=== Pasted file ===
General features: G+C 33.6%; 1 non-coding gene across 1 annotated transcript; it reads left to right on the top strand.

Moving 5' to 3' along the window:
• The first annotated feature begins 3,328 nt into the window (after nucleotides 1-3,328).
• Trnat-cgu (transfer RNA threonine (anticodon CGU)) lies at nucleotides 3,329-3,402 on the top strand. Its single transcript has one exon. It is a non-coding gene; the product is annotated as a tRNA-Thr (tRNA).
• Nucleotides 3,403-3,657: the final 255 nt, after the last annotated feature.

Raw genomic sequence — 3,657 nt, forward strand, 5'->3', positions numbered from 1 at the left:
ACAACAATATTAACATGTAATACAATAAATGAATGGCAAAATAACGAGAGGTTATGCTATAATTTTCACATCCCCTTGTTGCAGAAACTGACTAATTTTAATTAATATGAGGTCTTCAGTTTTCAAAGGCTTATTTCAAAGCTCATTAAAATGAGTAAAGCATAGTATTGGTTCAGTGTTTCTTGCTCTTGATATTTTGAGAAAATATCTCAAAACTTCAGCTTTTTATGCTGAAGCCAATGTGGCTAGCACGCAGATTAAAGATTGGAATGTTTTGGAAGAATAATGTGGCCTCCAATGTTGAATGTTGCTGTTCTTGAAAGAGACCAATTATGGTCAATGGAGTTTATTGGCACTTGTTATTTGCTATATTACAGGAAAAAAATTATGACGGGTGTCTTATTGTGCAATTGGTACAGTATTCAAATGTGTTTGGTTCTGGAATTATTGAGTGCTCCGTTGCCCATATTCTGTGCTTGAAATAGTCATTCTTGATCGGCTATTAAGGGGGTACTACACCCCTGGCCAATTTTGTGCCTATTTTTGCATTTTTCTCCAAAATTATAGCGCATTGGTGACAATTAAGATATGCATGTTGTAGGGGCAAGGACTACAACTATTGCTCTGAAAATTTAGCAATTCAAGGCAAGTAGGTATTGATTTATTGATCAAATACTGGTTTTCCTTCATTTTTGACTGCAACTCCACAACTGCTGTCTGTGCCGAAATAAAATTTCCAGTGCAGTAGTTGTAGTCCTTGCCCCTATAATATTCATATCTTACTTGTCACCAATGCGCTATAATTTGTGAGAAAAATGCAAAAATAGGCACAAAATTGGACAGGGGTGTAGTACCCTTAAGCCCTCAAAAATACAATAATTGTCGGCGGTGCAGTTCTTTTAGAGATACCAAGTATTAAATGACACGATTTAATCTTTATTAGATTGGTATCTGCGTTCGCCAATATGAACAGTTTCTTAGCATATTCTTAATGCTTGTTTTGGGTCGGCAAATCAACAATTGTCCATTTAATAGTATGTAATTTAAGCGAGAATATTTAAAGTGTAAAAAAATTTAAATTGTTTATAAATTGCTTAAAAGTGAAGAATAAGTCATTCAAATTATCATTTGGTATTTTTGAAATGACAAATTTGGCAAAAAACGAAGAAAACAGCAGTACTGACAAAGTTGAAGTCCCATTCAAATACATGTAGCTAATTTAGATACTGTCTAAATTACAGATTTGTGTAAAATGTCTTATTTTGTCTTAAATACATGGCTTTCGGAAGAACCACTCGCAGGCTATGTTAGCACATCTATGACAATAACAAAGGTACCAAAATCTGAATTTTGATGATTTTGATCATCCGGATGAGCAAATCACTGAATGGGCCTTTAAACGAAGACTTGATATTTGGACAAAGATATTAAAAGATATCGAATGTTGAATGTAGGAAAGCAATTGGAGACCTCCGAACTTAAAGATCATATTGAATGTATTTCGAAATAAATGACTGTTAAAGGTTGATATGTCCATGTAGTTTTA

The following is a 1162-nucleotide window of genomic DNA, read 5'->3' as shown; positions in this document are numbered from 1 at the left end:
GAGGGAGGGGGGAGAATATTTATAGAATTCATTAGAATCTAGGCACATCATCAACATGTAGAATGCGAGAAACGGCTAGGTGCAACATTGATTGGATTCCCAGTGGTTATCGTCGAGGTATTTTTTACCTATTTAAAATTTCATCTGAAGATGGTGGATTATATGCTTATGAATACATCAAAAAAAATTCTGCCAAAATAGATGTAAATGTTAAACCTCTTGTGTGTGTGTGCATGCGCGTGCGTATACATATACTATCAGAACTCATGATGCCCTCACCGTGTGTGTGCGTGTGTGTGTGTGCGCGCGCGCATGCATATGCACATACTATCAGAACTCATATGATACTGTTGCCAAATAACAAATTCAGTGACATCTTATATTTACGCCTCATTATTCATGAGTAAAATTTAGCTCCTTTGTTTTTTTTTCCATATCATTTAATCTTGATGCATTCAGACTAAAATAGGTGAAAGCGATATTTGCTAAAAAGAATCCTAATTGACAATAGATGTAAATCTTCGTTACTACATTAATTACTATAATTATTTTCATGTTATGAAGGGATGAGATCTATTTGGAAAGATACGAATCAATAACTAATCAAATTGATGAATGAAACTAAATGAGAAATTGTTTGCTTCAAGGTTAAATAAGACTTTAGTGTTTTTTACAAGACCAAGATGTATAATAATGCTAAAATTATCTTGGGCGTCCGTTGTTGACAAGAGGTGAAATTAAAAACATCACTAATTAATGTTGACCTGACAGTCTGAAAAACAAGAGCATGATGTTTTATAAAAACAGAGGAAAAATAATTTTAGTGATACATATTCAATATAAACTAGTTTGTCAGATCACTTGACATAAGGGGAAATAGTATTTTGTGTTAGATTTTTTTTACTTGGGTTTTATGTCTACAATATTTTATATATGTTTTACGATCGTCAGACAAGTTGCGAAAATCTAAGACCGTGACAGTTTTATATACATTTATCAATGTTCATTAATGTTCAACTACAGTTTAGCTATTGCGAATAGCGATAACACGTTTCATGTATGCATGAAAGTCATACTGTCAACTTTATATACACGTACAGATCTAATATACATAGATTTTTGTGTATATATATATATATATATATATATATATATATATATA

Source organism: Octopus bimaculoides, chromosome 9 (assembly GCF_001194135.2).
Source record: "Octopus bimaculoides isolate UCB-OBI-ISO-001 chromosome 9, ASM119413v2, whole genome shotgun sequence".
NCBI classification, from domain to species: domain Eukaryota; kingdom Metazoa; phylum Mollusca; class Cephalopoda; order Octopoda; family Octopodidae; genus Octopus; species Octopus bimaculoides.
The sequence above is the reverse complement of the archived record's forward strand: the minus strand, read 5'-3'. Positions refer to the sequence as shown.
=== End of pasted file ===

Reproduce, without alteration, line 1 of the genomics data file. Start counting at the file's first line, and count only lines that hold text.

General features: G+C 33.6%; 1 non-coding gene across 1 annotated transcript; it reads left to right on the top strand.